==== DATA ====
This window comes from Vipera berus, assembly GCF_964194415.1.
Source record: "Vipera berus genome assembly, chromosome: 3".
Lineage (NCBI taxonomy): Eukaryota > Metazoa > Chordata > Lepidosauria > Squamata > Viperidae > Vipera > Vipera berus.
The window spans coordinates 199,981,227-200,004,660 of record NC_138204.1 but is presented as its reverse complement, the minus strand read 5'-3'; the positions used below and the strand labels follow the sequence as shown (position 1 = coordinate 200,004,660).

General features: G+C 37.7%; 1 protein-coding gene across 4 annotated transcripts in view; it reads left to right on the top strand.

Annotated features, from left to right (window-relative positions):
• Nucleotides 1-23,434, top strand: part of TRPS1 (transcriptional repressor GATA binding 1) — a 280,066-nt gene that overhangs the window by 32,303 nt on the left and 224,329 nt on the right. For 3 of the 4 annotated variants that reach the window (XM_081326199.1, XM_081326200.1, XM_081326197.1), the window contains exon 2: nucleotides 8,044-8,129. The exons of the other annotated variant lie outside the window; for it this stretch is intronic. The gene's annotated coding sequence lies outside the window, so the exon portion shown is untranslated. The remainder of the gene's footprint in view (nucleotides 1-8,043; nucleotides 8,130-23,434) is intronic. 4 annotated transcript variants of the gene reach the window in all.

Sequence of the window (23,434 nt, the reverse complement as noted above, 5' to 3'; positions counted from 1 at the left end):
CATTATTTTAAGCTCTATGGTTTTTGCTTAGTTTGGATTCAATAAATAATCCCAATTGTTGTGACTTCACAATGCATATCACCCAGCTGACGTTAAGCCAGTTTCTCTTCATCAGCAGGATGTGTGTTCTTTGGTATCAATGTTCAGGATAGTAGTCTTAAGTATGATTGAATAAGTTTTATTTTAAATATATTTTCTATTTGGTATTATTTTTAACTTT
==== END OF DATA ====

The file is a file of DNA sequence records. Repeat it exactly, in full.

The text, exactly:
This window comes from Vipera berus, assembly GCF_964194415.1.
Source record: "Vipera berus genome assembly, chromosome: 3".
Lineage (NCBI taxonomy): Eukaryota > Metazoa > Chordata > Lepidosauria > Squamata > Viperidae > Vipera > Vipera berus.
The window spans coordinates 199,981,227-200,004,660 of record NC_138204.1 but is presented as its reverse complement, the minus strand read 5'-3'; the positions used below and the strand labels follow the sequence as shown (position 1 = coordinate 200,004,660).

General features: G+C 37.7%; 1 protein-coding gene across 4 annotated transcripts in view; it reads left to right on the top strand.

Annotated features, from left to right (window-relative positions):
• Nucleotides 1-23,434, top strand: part of TRPS1 (transcriptional repressor GATA binding 1) — a 280,066-nt gene that overhangs the window by 32,303 nt on the left and 224,329 nt on the right. For 3 of the 4 annotated variants that reach the window (XM_081326199.1, XM_081326200.1, XM_081326197.1), the window contains exon 2: nucleotides 8,044-8,129. The exons of the other annotated variant lie outside the window; for it this stretch is intronic. The gene's annotated coding sequence lies outside the window, so the exon portion shown is untranslated. The remainder of the gene's footprint in view (nucleotides 1-8,043; nucleotides 8,130-23,434) is intronic. 4 annotated transcript variants of the gene reach the window in all.

Sequence of the window (23,434 nt, the reverse complement as noted above, 5' to 3'; positions counted from 1 at the left end):
CATTATTTTAAGCTCTATGGTTTTTGCTTAGTTTGGATTCAATAAATAATCCCAATTGTTGTGACTTCACAATGCATATCACCCAGCTGACGTTAAGCCAGTTTCTCTTCATCAGCAGGATGTGTGTTCTTTGGTATCAATGTTCAGGATAGTAGTCTTAAGTATGATTGAATAAGTTTTATTTTAAATATATTTTCTATTTGGTATTATTTTTAACTTT